Many people might not consider toy stores as “essential” businesses — but to parents working at home while trying to occupy their ornery grade-schoolers, toy stores can be a godsend.
Local toy stores are modifying their business models to offer delivery and curbside pick up, as well as video and phone calls to help parents pick the perfect games for their families.
“It’s kinda debated but some people like to say that toys are essential, especially for children that aren’t going to school,” said Caroline Roane, a store manager at Doodlehopper 4 Kids in Falls Church, Virginia.
Parents can call or email Doodlehopper — which closed to customers on March 27 and began offering curbside pickup — about specific items they are interested in or the age group they are shopping for and store staff will respond with pictures of options from which to choose.
Business isn’t great but it also isn’t horrible, Ms. Roane said, noting that although the store is seeing fewer customers, those who are shopping for toys are stocking up.
Doodlehopper has sold out on all of its higher count puzzles, and other top sellers during the pandemic are board games, outdoor activities, art supplies and educational workbooks.
“I like to help people find what they are really looking for, not something they heard someone else had but something that works best for them,” said Lisa Ripkin, owner of a Fair Day’s Play in Takoma Park, Maryland.
Ms. Ripkin said that is why she spends hours during the day and night to help parents select the right gift, especially during the pandemic.
Doodlehopper has two staff members working in the store at a time, but Ms. Ripkin is working primarily by herself to fulfill the orders for curbside pickup, and in the evenings she has her 16-year-old son help make the deliveries.
Ms. Ripkin recommended the board game Pandemic, published by Z-Man Games, to help kids understand what is happening in the world. She said it helped her own son during the Ebola outbreak.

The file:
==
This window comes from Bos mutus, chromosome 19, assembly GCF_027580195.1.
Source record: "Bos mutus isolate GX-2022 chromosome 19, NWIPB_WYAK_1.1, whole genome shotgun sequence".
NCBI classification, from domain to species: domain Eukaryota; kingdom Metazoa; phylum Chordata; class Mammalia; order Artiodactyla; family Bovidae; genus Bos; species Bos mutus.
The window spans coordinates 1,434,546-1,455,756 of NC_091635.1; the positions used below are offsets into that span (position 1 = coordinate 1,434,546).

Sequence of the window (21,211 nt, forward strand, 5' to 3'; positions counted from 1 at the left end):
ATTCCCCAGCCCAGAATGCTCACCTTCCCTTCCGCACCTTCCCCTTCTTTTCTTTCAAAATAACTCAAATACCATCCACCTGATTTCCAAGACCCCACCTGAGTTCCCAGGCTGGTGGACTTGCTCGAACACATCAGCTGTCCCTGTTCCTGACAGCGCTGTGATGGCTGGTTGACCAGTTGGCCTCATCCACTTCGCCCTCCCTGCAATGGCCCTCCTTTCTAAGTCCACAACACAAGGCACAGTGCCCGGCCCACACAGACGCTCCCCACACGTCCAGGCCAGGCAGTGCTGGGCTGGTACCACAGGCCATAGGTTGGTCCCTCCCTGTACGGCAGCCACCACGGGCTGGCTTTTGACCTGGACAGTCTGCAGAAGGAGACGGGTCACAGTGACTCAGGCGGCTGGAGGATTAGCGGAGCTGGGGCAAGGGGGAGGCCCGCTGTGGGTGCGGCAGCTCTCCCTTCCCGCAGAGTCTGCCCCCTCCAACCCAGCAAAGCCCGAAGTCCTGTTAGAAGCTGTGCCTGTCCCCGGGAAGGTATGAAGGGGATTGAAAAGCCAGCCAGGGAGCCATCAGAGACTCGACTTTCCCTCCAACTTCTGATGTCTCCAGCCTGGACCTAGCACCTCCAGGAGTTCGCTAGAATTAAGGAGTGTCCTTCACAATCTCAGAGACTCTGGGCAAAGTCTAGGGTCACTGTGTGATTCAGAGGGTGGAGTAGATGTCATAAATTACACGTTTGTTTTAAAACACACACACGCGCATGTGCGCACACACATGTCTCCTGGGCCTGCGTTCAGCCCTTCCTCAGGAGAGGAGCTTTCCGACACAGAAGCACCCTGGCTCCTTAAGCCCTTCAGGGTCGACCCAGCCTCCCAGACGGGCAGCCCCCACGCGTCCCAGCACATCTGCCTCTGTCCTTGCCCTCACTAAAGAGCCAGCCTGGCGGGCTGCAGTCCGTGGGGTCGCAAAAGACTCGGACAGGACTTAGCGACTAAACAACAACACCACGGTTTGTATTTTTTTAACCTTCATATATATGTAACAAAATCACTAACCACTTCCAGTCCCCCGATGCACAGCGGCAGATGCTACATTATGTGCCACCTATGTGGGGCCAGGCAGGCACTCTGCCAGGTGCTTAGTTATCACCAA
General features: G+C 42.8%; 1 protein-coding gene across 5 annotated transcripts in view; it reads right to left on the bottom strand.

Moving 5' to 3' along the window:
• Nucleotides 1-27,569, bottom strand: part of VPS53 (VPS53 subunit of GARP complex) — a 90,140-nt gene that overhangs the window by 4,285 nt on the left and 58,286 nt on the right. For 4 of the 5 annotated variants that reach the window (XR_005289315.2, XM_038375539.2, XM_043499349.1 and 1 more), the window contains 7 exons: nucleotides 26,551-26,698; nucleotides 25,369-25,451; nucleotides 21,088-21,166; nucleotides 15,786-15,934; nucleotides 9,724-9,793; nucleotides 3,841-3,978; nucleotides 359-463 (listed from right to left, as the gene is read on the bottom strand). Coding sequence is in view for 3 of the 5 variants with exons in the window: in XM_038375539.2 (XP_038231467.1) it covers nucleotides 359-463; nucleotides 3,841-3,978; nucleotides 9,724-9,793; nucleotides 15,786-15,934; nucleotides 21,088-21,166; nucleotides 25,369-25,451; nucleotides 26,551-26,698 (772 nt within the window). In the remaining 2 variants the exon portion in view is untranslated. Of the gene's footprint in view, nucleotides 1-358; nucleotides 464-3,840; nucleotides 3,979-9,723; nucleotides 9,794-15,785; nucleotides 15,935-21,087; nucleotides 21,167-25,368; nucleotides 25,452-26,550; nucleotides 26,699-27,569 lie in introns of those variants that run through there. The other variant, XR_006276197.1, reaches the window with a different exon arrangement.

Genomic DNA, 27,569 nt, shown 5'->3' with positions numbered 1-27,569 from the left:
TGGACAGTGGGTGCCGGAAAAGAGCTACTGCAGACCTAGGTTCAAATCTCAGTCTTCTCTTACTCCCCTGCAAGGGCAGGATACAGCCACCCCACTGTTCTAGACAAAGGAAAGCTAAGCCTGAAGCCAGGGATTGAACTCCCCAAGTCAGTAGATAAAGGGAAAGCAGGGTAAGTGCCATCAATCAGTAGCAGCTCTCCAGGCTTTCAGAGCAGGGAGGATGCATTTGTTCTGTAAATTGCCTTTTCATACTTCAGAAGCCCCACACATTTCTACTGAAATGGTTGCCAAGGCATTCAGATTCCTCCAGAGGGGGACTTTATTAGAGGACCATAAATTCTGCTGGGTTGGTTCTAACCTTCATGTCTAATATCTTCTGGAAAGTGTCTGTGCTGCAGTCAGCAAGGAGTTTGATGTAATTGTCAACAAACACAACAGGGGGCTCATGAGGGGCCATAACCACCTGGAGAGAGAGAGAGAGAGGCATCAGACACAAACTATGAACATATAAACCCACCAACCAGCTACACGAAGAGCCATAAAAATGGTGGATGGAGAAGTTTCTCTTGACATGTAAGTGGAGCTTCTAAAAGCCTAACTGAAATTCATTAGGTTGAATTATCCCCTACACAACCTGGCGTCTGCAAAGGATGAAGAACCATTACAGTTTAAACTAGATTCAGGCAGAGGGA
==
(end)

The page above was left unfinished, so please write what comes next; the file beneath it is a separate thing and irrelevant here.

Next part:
She noticed that business started to slow in January and February, and fewer people were coming into the store for birthday parties. Noting her property’s high rent, Ms. Ripken said she is scared for her business but hopes the service she’s providing now will attract customers later.
Child’s Play, with stores in the District and Virginia (the Maryland store is closing permanently for reasons unrelated to COVID-19), already was making plans for delivery service before the pandemic — and now that’s all it offers.
“Business is down from what it would be last year, but I think business right now is not a dollars and cents thing,” said Steven Aarons, a buyer for the store. “It’s much more about our community and helping them out with trying to have some normalcy.”
Mr. Aarons said his staff is able to turn orders around in one day for parents who need that last-minute birthday gift for a kid.
Child’s Play already has raised and donated $4,000 worth of toys to food distribution areas at local schools and has raised another $2,000.
In addition to being there for the community, Mr. Aarons said protecting his staff is also a priority.
Only two staff members work in each store at a time. And when they are delivering, they make sure to leave the package on the doorstep or if it’s an apartment building, they call ahead to set up the pickup, Mr. Aarons said.
Child’s Play stores closed a week before D.C. Mayor Muriel Bowser ordered the closure of non-essential businesses.
“I am extremely cautious about this,” Mr. Aarons said, adding that the only way to do that is to make hard choices.
• Sophie Kaplan can be reached at firstname.lastname@example.org.
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